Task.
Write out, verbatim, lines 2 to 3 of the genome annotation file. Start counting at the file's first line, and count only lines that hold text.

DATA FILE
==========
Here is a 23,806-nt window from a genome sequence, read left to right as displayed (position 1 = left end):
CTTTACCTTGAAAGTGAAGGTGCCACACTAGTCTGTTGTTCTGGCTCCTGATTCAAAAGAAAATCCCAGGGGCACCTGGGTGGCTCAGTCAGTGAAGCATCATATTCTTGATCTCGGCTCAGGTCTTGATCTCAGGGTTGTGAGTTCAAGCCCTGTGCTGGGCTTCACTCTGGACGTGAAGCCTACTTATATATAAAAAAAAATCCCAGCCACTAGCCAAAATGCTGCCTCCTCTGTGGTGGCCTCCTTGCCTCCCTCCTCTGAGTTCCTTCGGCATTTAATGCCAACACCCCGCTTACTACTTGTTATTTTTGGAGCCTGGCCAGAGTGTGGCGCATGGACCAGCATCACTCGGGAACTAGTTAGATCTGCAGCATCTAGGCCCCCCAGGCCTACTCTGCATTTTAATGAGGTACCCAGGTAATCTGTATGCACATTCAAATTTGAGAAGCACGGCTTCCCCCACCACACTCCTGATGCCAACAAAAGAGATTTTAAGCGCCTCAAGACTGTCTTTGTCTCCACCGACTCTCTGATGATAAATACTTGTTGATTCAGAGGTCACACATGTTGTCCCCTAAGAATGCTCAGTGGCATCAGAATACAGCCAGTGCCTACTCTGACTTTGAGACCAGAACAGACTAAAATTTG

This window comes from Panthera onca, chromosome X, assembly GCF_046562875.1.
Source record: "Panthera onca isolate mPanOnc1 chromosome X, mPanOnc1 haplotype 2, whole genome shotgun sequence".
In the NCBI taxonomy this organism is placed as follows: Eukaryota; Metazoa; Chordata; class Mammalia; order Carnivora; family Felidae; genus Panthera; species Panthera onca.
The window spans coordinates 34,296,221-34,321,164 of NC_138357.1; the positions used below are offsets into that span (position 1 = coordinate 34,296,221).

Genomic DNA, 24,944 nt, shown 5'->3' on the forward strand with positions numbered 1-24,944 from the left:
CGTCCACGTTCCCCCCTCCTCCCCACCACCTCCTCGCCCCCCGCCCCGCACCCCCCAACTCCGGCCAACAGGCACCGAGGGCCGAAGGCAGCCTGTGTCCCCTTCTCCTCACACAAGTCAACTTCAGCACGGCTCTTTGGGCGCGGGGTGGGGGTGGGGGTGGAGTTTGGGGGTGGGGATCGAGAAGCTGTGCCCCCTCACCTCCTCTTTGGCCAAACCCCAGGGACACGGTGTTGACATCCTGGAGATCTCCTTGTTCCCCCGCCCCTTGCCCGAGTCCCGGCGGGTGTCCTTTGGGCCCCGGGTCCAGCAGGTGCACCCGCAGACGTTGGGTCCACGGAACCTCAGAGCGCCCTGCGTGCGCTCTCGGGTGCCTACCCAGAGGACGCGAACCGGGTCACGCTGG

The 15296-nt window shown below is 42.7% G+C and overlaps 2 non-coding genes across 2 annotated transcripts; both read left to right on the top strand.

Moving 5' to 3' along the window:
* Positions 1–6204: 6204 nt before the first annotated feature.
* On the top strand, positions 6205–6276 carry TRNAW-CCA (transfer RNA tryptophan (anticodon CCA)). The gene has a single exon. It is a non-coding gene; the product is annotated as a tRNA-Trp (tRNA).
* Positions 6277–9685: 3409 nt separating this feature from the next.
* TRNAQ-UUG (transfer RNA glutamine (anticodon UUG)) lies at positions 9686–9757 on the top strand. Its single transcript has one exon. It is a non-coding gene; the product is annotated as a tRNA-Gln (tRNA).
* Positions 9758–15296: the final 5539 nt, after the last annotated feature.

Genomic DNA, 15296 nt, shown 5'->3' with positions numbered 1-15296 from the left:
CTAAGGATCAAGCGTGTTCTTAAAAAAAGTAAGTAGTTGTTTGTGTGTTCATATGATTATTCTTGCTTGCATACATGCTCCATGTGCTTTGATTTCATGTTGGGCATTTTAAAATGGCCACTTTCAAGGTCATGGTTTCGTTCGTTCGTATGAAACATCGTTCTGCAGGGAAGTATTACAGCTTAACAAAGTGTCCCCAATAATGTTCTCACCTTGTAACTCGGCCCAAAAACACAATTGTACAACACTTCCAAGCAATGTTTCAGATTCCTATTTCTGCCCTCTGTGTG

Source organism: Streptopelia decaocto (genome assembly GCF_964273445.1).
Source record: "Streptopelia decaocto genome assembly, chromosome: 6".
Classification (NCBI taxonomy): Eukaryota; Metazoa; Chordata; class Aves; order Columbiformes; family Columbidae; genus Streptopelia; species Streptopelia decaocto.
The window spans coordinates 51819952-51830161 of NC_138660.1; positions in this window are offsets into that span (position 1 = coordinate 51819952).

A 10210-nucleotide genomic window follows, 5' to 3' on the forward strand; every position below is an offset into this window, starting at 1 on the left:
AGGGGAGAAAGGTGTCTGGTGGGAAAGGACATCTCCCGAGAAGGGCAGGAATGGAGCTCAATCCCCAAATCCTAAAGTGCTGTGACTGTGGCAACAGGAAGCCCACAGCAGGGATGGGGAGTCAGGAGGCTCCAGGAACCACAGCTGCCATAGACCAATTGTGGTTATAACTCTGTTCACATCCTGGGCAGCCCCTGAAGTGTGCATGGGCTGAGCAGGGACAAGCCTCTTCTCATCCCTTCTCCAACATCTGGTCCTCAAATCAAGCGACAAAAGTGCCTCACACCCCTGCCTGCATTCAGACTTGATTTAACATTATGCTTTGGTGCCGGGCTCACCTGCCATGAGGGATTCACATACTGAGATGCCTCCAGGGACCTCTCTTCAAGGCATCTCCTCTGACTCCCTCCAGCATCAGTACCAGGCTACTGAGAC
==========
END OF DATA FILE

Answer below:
CTTTACCTTGAAAGTGAAGGTGCCACACTAGTCTGTTGTTCTGGCTCCTGATTCAAAAGAAAATCCCAGGGGCACCTGGGTGGCTCAGTCAGTGAAGCATCATATTCTTGATCTCGGCTCAGGTCTTGATCTCAGGGTTGTGAGTTCAAGCCCTGTGCTGGGCTTCACTCTGGACGTGAAGCCTACTTATATATAAAAAAAAATCCCAGCCACTAGCCAAAATGCTGCCTCCTCTGTGGTGGCCTCCTTGCCTCCCTCCTCTGAGTTCCTTCGGCATTTAATGCCAACACCCCGCTTACTACTTGTTATTTTTGGAGCCTGGCCAGAGTGTGGCGCATGGACCAGCATCACTCGGGAACTAGTTAGATCTGCAGCATCTAGGCCCCCCAGGCCTACTCTGCATTTTAATGAGGTACCCAGGTAATCTGTATGCACATTCAAATTTGAGAAGCACGGCTTCCCCCACCACACTCCTGATGCCAACAAAAGAGATTTTAAGCGCCTCAAGACTGTCTTTGTCTCCACCGACTCTCTGATGATAAATACTTGTTGATTCAGAGGTCACACATGTTGTCCCCTAAGAATGCTCAGTGGCATCAGAATACAGCCAGTGCCTACTCTGACTTTGAGACCAGAACAGACTAAAATTTG

This window comes from Panthera onca, chromosome X, assembly GCF_046562875.1.